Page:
Saturday, April 5, 2008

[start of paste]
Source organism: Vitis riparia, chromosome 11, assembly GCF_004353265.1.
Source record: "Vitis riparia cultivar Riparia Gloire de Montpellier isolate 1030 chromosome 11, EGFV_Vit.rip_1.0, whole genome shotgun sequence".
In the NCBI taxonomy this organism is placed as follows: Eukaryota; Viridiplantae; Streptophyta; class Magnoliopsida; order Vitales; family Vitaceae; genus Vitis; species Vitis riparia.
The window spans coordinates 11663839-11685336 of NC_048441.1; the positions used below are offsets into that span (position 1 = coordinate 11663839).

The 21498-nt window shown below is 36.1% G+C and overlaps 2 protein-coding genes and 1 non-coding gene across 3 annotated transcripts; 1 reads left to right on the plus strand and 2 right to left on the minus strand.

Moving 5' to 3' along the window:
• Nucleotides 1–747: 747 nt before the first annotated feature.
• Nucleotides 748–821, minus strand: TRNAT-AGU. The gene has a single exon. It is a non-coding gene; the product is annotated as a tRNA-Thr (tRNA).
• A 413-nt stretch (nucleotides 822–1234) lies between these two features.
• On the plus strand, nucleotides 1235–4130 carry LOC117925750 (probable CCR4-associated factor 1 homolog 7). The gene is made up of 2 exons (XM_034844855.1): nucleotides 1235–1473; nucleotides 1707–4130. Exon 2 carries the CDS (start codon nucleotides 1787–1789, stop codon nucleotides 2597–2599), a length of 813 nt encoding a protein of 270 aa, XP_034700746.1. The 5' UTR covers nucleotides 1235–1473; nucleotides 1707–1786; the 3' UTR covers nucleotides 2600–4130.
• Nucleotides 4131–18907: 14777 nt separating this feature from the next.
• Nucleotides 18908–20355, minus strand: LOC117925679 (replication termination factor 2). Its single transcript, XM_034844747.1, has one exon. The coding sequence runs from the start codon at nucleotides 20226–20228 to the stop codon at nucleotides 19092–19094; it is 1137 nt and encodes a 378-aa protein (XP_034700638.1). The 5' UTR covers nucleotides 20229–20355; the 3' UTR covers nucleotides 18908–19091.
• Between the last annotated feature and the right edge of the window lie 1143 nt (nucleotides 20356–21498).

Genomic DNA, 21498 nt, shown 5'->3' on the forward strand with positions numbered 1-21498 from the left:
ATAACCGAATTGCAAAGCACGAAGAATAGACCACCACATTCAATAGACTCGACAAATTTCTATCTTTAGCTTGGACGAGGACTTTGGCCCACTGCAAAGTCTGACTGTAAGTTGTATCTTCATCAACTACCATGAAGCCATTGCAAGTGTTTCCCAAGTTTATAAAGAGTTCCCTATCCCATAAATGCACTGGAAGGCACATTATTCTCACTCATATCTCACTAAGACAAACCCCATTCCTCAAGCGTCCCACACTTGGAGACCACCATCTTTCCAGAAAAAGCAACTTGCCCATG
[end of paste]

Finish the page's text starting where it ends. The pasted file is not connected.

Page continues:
A remarkable film produced under remarkable conditions, Windhorse dares to present a realistic and scathingly critical depiction of Chinese oppression in Tibet. It's obvious from the opening credits that director Paul Wagner (Oscar®-winning producer of the 1984 documentary short The Stone Carvers) has a message to deliver about the plight of Tibet, and his clunky filmmaking serves a formulaic, melodramatic story. Set in 1998, it's a simple tale, accessible to a wide audience, in which a young Tibetan singer named Dolkar (Dadon) is a rising star on the Chinese-owned nightclub circuit, growing too comfortable with her own integration into Chinese society in the Tibetan capital of Lhasa. Her grandfather had been killed by the Chinese in 1959 for protesting against Chinese occupation, and now, 18 years later, her brother Dorjee (Jampa Kelsang) is aimless and unemployed, hating the Chinese and powerless to do anything about it. Their cousin Pema (played by an actress who must remain unidentified) is a Tibetan nun who is imprisoned and severely beaten for her outspoken protest against China and defiant embrace of the Dalai Lama as her religious leader. She is released to her family, weakened and on the verge of death, and her testimony about Chinese brutality is videotaped by a sympathetic American tourist (Teije Silverman). In depicting this dangerous activity, Windhorse becomes a vehicle for global awareness of Tibet's ongoing oppression. This personal history and family turmoil provides an intimate perspective on the Tibetan cause, and much of the film was shot illegally in Tibet with digital home-video cameras, under the noses of the Chinese police. Many of the Tibetan actors and crewmembers remain unnamed in the credits to protect their identities, and this clandestine production strategy gives Windhorse a sense of urgent authenticity, also resulting in a variety of interesting anecdotes in Wagner's audio commentary, recorded with cowriter/coproducer Julia Elliot and exiled Tibetan cowriter Thupten Tsering. The result is more of a human-rights treatise than a truly satisfying movie, but Windhorse retains enough dramatic impact to provide a powerful and still controversial look at a political crisis that remains stubbornly unsolved.